Maine Sea Grant's biennial wall calendars are here!
With the turn of the year, we've been reflecting back on the centennial of Acadia National Park and the National Park Service.
As the Sea Grant extension associate who covers Maine’s deep south, I collaborate routinely with my partners on the other side of the border – New Hampshire. One such partnership is with University of New Hampshire Cooperative Extension’s Community Development specialists.
Two-thousand sixteen marked the 100th anniversary of Acadia National Park and America’s National Park System.
NOTE: This blog was written by Skylar Bayer, a graduate student at the University of Maine, working on a Sea Grant-funded project with Dr. Rick Wahle of University of Maine, and Dr. Pete Countway of Bigelow Laboratory for Ocean Sciences.
This year’s foliage was the most stunning and prolonged display of color in recent memory, a vibrant progression of crimson, orange, gold, and russet that went on for weeks and weeks. While the drought certainly had something to do with it, warming temperatures are also responsible for later peaks in fall foliage.
November is National Native American Heritage Month, a time to recognize “the significant contributions the first Americans made to the establishment and growth of the United States.” On Thanksgiving, we come together in shared humanity and celebration of the lands and waters that sustain us. The original residents of the continent accommodated European colonists, shared their knowledge of where to find food and shelter. They ate together—Homo sapiens trying to survive in the same landscape.
Our Director for Research, Dr. Damian Brady published a paper along with Dr. Robert Steneck and former graduate student, Jennifer McHenry (lead author) titled, Abiotic proxies for predictive mapping of near-shore benthic assemblages: Implications for marine spatial planning. In this paper researchers identified important habitat variables and spatial gradients that correlate with abundance, diversity, and commercial value of species assemblages in the Gulf of Maine using a remotely-operated vehicle (ROV).
Between the head of tide above Bangor to where it widens into the bay at Searsport, the Penobscot River shifts from a flowing freshwater waterway banked by cedar and pine to a brackish, wave-lapped marsh with a rocky shoreline. In this estuary, salt concentrations fluctuate as the winds and tides push sea water and sediments back and forth.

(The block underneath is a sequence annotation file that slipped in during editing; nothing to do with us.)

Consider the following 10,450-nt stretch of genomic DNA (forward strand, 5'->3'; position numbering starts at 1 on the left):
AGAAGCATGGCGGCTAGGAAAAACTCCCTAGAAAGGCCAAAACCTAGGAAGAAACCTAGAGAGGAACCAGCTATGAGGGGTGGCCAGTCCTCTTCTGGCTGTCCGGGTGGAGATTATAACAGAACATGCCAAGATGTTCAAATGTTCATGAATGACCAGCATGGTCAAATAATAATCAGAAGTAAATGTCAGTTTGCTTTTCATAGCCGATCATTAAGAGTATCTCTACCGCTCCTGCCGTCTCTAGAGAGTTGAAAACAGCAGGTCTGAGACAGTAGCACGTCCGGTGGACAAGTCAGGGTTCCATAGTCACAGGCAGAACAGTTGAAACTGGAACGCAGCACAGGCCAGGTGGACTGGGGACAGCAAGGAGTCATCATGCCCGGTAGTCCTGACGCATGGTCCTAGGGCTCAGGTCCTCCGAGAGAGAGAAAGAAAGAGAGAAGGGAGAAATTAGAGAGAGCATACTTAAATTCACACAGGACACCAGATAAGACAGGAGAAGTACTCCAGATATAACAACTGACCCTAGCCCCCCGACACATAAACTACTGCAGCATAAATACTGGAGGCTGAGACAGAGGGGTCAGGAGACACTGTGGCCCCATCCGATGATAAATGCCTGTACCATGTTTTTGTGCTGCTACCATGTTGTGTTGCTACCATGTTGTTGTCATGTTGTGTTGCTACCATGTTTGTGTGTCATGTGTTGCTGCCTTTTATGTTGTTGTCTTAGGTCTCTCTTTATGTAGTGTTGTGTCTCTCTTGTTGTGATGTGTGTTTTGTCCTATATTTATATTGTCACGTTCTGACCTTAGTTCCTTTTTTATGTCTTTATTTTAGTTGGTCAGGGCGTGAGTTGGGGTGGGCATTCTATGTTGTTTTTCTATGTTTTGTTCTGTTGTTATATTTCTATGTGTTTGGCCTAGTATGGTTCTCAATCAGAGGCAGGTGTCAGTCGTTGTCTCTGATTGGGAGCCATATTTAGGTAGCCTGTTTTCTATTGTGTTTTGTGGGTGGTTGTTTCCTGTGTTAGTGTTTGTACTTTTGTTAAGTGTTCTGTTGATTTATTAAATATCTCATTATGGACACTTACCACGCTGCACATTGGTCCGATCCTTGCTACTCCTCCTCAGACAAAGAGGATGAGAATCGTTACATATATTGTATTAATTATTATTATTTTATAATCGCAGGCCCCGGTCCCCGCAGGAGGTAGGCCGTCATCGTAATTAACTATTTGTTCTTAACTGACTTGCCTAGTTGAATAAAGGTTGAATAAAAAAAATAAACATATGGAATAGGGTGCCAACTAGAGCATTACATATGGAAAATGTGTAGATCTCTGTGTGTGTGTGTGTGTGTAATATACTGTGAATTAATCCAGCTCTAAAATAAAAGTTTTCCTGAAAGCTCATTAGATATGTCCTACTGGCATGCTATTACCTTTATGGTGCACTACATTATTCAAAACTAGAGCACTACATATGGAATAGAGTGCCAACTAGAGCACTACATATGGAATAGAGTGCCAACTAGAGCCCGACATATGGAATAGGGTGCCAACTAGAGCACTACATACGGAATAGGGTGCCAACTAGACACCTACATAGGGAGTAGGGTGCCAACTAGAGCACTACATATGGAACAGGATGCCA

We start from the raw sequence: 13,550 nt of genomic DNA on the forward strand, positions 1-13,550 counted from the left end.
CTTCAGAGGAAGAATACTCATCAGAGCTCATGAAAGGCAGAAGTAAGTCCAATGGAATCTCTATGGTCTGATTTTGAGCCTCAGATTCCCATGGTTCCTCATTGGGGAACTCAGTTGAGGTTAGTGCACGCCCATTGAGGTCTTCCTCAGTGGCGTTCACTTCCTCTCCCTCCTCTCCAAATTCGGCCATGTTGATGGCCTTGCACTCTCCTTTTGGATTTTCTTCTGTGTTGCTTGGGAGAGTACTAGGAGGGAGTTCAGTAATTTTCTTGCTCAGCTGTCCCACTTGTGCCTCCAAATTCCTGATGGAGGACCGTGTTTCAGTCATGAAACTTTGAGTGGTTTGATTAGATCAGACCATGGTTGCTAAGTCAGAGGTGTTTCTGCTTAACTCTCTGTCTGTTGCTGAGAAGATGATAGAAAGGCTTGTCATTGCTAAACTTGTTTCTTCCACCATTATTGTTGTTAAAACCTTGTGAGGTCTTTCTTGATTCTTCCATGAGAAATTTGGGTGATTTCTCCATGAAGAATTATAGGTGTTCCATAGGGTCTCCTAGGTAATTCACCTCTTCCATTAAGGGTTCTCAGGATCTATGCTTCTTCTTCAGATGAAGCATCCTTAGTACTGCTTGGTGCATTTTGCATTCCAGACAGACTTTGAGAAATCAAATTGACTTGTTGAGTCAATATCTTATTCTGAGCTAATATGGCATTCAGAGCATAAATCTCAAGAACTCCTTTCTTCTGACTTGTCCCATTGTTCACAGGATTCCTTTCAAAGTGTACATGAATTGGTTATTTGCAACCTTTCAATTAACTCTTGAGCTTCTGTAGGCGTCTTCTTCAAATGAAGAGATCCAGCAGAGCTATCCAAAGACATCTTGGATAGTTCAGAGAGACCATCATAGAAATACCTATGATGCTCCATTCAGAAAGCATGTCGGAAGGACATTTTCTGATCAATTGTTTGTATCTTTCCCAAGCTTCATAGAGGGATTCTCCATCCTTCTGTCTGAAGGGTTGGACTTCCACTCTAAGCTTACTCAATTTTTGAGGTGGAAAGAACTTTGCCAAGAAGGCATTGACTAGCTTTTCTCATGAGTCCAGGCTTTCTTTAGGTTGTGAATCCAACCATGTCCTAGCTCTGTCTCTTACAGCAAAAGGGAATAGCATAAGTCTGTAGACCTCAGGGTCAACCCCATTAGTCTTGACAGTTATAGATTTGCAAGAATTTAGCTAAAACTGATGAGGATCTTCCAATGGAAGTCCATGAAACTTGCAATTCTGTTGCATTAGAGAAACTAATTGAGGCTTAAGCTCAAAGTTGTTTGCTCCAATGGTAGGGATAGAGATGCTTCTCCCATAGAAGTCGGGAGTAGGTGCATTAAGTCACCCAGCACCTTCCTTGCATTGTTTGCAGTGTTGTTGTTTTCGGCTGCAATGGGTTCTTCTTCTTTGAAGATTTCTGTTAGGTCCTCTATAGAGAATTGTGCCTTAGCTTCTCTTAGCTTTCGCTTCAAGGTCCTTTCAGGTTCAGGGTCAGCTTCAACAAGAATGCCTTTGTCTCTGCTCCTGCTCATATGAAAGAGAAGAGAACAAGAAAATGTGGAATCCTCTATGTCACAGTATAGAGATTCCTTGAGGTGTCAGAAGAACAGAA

This year I had the privilege to travel to the Netherlands as part of my sabbatical research on the topic of stakeholder engagement in community planning for flood defense. The process included interviews with 15 Dutch practitioners from all levels of government, as well as private contractors, community groups and non-profit organizations. The result was 23 hours of audio recordings for me to work through in search of common themes.
Effects of temperature and ocean acidification on larval lobster development – UMaine graduate student, Jesica Waller, along with Dr. Rick Wahle and colleagues published a paper on the joint effects of ocean acidification and rising temperature on larval lobster development. Their results suggest that elevated temperatures associated with projected end-century warming trends cause larvae to develop faster but also induce physiological stress, leading to increased mortality rates.
Along the coast of Maine are places where, twice each day, rivers flow backwards and then forwards in an everchanging diorama of freshwater, saltwater, rollocking rapids and tranquil calms. These are the eight “tidal” or “reversing” falls, found where rivers and bays make a narrow passage to meet the sea.
NOTE: This blog was written by Thew Suskiewicz, a graduate student at Université Laval in Quebec working on a Sea Grant funded project with Dr. Robert Steneck
The following story on Signs of the Seasons: A New England Phenology Program was published on the NOAA Education and Outreach Facebook page on August 9, 2016.
A new publication by Dr. Yong Chen and colleagues, "An evaluation of underlying mechanisms for 'fishing down marine food webs'" takes a closer look at a metric, mean trophic level, commonly used to evaluate fishery sustainability. This paper adds to a long list of publications by Dr. Chen addressing the emergent patterns and underlying processes involved in the management of marine resources. Check out Dr.